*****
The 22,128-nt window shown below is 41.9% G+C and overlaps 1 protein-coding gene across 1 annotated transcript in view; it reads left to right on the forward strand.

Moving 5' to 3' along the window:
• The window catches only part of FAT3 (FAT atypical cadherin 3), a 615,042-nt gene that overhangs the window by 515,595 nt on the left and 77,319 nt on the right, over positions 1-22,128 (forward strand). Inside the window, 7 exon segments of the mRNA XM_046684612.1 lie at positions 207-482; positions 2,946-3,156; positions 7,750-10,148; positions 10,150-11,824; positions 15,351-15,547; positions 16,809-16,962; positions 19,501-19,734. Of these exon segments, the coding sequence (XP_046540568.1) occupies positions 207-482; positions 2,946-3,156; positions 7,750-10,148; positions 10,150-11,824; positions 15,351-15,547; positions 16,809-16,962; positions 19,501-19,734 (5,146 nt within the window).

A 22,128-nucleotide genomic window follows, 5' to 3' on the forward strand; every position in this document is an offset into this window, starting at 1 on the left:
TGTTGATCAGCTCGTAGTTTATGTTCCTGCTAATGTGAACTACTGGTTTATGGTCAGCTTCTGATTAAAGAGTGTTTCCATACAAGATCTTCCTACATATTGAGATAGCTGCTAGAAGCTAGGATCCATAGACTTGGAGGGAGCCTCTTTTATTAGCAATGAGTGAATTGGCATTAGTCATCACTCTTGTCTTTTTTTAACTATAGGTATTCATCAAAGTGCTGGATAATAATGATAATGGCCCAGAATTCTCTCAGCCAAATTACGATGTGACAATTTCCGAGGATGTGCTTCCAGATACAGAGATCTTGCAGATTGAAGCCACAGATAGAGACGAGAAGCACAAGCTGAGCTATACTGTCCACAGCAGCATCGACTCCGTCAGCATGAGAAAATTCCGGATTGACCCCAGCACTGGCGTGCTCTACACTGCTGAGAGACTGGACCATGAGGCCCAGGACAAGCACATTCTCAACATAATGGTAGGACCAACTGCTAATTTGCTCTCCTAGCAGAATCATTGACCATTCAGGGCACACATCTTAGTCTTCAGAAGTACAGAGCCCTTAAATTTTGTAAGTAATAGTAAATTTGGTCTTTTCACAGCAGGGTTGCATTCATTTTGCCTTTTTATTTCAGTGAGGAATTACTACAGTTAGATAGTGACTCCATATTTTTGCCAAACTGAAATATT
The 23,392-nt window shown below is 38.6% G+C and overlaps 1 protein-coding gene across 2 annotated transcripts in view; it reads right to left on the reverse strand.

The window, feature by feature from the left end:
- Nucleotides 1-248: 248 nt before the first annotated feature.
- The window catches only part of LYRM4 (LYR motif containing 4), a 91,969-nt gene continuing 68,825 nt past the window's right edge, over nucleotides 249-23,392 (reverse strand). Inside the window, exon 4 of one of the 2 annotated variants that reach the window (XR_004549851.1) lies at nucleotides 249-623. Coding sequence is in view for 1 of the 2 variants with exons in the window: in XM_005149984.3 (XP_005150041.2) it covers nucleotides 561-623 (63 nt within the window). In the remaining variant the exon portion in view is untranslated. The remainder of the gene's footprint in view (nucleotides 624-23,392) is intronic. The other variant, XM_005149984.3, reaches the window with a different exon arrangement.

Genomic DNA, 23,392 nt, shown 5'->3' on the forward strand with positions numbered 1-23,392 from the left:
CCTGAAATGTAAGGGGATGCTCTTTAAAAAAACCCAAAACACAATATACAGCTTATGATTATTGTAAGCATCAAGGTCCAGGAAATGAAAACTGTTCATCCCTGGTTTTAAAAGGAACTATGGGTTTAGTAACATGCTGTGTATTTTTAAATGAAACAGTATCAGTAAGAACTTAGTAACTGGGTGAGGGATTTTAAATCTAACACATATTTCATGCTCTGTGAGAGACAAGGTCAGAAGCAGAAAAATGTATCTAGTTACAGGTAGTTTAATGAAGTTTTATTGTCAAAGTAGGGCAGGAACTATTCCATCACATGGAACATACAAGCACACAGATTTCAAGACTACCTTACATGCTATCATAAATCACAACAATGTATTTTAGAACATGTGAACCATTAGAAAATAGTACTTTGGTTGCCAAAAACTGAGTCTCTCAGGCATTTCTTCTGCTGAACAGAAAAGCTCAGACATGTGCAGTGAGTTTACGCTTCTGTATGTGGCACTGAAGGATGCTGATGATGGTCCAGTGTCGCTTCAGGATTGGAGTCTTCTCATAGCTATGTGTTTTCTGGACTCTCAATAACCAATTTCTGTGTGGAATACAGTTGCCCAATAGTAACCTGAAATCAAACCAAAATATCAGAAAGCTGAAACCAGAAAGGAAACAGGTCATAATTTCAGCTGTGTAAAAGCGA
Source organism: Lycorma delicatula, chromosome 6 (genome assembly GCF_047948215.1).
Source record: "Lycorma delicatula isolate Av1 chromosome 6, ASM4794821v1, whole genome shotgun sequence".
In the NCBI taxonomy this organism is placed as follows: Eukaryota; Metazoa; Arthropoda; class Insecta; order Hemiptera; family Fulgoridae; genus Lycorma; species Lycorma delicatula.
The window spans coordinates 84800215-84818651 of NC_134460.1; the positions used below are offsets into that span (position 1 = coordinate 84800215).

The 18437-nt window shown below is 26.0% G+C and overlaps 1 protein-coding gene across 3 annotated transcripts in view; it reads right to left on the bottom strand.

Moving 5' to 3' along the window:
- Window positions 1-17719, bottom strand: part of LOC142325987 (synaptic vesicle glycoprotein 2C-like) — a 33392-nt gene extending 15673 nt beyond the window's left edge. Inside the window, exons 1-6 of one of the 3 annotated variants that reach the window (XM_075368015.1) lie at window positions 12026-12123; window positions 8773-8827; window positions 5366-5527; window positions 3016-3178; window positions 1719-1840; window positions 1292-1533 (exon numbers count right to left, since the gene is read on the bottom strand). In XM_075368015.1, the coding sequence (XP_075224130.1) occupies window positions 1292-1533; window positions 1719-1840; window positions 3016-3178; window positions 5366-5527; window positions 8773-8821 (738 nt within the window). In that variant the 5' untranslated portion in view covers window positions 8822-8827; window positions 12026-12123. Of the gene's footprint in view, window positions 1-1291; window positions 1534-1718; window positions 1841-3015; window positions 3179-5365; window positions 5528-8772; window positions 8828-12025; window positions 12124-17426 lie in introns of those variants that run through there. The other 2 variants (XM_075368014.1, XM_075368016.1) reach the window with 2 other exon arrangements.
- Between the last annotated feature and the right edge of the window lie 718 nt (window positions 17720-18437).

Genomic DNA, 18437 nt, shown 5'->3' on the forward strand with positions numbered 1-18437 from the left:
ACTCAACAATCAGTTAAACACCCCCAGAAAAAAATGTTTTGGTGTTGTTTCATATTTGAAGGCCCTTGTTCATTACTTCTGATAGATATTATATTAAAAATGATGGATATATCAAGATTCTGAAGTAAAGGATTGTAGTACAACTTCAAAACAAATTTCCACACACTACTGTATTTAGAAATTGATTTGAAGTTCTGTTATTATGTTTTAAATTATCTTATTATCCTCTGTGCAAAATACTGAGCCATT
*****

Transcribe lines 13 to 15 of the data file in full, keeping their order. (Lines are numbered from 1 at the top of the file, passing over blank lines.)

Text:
Source record: "Lycorma delicatula isolate Av1 chromosome 6, ASM4794821v1, whole genome shotgun sequence".
In the NCBI taxonomy this organism is placed as follows: Eukaryota; Metazoa; Arthropoda; class Insecta; order Hemiptera; family Fulgoridae; genus Lycorma; species Lycorma delicatula.
The window spans coordinates 84800215-84818651 of NC_134460.1; the positions used below are offsets into that span (position 1 = coordinate 84800215).